On Humanity

Seth Godin, writing at his blog:

If the boss can write it down, she can find someone cheaper than you to do the work. Probably a robot. The best jobs are jobs where we don’t await instructions, where using good judgment and taking initiative are far more important than obedience.

…but what happens when judgement and initiative become something we can automate too?

I’ve been mulling this over since C.G.P. Grey published his video Humans Need Not Apply. I’m glossing over some of the finer points, but his central argument is that the future of work looks pretty grim, with software and robotics taking over jobs that we’ve traditionally thought only people were capable of.

He’s absolutely right by the way. I’m a Software Developer, which means I unemploy people for a living. If a pice of work can be automated it eventually will be, and when that happens yet another person ends up out of work. There’s no limit to this either—people aren’t as special as they think they are. Right now, almost all of us have a job that can either in whole or in part be replaced by a machine. This is going to be a problem when we get to the point that jobs are being automated away at a faster pace than new jobs are being created.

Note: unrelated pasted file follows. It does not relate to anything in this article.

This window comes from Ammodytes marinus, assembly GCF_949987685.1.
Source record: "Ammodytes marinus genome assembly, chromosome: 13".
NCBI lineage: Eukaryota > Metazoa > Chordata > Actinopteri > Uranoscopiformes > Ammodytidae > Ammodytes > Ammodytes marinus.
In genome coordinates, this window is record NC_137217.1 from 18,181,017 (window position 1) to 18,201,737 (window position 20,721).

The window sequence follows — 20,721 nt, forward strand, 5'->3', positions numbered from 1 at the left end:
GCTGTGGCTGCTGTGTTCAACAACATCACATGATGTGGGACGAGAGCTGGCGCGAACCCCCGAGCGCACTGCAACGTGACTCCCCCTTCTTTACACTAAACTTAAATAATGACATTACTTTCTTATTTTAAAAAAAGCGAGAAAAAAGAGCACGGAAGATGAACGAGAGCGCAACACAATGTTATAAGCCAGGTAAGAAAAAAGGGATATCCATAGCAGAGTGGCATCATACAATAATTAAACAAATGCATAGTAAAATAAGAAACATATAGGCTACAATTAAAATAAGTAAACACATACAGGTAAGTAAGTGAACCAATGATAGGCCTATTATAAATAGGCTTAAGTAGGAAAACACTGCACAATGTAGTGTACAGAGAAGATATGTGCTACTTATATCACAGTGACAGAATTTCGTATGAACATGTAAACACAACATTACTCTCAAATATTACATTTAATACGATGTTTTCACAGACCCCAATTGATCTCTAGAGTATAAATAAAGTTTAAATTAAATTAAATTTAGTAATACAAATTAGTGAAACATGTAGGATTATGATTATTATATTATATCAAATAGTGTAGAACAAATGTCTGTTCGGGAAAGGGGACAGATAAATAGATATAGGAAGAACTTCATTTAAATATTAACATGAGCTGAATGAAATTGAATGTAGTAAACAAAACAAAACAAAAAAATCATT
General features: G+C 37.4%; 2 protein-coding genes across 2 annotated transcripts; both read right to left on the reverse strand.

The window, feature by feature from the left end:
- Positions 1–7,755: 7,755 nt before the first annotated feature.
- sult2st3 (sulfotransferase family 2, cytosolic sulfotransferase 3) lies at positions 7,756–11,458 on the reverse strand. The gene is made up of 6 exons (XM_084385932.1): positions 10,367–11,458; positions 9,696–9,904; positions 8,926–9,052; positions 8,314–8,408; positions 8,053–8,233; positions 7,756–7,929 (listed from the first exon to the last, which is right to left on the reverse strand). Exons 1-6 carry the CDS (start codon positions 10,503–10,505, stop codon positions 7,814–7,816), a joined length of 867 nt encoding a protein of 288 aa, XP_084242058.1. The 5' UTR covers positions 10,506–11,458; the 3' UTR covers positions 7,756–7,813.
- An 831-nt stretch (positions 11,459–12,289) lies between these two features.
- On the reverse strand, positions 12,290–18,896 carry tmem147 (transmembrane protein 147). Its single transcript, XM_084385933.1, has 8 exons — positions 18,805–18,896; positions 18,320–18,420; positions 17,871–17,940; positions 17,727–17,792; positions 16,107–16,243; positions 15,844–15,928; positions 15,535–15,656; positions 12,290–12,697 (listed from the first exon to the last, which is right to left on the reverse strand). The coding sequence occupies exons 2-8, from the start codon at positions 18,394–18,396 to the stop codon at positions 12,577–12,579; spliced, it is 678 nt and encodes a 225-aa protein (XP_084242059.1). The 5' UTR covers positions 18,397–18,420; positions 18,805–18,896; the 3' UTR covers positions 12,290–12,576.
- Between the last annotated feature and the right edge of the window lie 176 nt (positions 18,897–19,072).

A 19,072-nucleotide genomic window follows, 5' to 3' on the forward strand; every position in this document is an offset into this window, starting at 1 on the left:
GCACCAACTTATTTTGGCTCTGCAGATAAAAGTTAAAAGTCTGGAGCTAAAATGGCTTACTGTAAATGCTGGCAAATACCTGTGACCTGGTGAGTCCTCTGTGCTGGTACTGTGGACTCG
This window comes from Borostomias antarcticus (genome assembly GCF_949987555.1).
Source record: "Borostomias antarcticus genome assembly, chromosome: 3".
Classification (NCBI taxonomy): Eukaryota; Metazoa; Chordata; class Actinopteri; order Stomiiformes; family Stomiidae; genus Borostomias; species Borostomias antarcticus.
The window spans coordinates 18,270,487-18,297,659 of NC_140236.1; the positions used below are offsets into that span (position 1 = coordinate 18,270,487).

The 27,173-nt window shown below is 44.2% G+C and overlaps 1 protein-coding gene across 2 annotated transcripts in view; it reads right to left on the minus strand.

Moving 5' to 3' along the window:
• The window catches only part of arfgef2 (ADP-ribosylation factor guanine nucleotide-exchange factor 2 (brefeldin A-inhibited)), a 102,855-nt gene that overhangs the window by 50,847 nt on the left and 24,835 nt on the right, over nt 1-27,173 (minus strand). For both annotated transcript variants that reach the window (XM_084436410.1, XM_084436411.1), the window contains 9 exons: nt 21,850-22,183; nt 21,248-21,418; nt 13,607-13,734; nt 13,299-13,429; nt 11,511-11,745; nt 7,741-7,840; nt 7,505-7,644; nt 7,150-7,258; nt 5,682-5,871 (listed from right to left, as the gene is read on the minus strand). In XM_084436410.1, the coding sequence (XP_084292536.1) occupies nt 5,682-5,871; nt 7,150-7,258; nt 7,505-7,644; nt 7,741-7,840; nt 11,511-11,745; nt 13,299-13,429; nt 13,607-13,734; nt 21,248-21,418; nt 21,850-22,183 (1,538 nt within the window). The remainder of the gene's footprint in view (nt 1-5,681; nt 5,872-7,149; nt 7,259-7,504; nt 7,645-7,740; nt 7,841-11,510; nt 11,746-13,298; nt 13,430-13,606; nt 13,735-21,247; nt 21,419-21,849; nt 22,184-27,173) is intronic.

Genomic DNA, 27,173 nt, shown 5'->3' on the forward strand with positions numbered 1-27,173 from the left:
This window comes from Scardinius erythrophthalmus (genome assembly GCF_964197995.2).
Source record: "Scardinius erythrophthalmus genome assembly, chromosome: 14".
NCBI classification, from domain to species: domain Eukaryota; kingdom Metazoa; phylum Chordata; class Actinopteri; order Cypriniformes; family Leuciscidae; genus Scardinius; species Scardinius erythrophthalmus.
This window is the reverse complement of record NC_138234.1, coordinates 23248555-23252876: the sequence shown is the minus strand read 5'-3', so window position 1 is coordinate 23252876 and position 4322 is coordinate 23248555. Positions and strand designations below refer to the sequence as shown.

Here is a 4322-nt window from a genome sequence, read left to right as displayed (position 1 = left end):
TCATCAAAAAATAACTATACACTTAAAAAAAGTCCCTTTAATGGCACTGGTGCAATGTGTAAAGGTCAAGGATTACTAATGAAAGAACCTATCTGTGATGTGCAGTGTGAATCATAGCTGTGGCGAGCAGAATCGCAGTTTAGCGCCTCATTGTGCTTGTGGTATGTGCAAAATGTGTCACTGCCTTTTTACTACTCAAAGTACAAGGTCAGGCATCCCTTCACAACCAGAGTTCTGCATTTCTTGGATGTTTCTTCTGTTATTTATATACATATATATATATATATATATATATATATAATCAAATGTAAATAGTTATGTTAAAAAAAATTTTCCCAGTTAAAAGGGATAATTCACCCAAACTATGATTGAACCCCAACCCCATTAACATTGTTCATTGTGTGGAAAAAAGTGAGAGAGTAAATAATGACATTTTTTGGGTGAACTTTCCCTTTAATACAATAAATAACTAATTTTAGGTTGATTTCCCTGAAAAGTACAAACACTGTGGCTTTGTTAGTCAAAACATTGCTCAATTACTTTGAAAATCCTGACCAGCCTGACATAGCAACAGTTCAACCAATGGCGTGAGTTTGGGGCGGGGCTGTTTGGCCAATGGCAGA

So what does a person do to maximise the chance that they’ll stay employable?

A person’s biggest asset in the face of automation is their humanity. It’s the one thing robotics can’t compete on. Any line of work that’s humanised remains valuable work when done by a person.

Consider a stay in hospital. I can see patients accepting a robot surgeon. Fewer mistakes, fewer side effects, faster surgeries, all positive things. But what happens in the recovery ward? It’s one thing to be operated on by a machine when you’re unconscious and unaware of the experience, but can we really expect people to accept care from robot nurses? Nursing is a line of work where humanity counts, and between the uncanny valley, and our general desire for authenticity, I don’t see patients reacting well to being taken care of by Alice from The Jetsons.

We can see inklings of this effect in other industries too. High end watches are truly terrible at timekeeping, with even the best models on the market drifting seconds each day. By comparison, a quartz watch will drift around a second a day, and smart watches sync regularly with time servers, effectively eliminating drift. So why would someone buy a mechanical watch? Because its value comes from being hand made by a person, following traditions that are in some cases centuries old. The value in a Portugieser comes from the fact that it didn’t roll off an assembly line, slapped together mechanically.